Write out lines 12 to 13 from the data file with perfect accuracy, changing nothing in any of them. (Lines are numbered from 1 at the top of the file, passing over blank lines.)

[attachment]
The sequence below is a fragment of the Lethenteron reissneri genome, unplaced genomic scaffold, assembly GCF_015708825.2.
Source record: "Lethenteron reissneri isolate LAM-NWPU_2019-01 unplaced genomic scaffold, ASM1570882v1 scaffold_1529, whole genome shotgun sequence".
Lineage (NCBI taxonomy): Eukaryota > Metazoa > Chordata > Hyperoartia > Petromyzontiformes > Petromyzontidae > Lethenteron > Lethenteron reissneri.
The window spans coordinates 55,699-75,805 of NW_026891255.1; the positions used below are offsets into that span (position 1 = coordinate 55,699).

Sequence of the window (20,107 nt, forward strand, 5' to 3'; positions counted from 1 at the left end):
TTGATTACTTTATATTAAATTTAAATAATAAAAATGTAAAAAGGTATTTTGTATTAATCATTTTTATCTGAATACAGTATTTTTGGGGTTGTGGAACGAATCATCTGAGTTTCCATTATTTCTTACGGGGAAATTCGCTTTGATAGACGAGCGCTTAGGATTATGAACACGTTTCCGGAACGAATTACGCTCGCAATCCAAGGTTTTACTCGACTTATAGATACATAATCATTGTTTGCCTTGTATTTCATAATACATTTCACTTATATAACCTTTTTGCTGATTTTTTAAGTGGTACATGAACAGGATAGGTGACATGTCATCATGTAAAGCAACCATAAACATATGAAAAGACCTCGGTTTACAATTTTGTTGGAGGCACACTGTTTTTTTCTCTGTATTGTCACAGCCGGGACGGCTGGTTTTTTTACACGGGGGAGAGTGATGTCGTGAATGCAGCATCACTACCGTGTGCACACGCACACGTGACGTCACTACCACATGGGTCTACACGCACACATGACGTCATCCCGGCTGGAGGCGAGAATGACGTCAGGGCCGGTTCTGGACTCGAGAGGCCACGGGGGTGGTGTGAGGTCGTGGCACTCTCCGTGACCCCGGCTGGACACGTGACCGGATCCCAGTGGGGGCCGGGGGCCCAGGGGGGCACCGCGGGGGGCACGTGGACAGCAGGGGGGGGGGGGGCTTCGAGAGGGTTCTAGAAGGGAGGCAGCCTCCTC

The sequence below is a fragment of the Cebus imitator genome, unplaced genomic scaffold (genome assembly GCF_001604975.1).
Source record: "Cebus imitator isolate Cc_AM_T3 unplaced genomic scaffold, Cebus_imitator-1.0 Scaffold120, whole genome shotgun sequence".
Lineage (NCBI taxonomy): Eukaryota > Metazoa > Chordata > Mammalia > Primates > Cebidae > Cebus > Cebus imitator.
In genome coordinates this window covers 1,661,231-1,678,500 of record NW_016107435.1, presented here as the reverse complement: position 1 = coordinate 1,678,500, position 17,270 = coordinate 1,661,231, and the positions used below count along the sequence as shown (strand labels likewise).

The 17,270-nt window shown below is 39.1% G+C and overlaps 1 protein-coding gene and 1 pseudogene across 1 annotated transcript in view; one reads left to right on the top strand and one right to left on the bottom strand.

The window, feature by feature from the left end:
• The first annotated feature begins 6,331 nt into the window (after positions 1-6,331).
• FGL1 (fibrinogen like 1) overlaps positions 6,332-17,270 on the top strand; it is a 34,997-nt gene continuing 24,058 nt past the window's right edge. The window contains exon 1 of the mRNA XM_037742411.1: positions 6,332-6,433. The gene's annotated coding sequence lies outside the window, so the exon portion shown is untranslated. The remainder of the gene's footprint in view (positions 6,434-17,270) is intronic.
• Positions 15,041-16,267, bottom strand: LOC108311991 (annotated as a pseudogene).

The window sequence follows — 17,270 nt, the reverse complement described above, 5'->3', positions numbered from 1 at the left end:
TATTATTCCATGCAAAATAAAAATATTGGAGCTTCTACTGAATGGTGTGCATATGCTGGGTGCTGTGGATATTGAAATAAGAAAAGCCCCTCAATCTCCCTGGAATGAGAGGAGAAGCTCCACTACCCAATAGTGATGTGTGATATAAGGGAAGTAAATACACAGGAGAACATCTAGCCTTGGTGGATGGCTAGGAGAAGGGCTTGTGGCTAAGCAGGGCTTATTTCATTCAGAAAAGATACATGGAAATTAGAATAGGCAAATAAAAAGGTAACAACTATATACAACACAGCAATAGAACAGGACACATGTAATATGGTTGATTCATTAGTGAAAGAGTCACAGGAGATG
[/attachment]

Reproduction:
The window, feature by feature from the left end:
• The first annotated feature begins 6,331 nt into the window (after positions 1-6,331).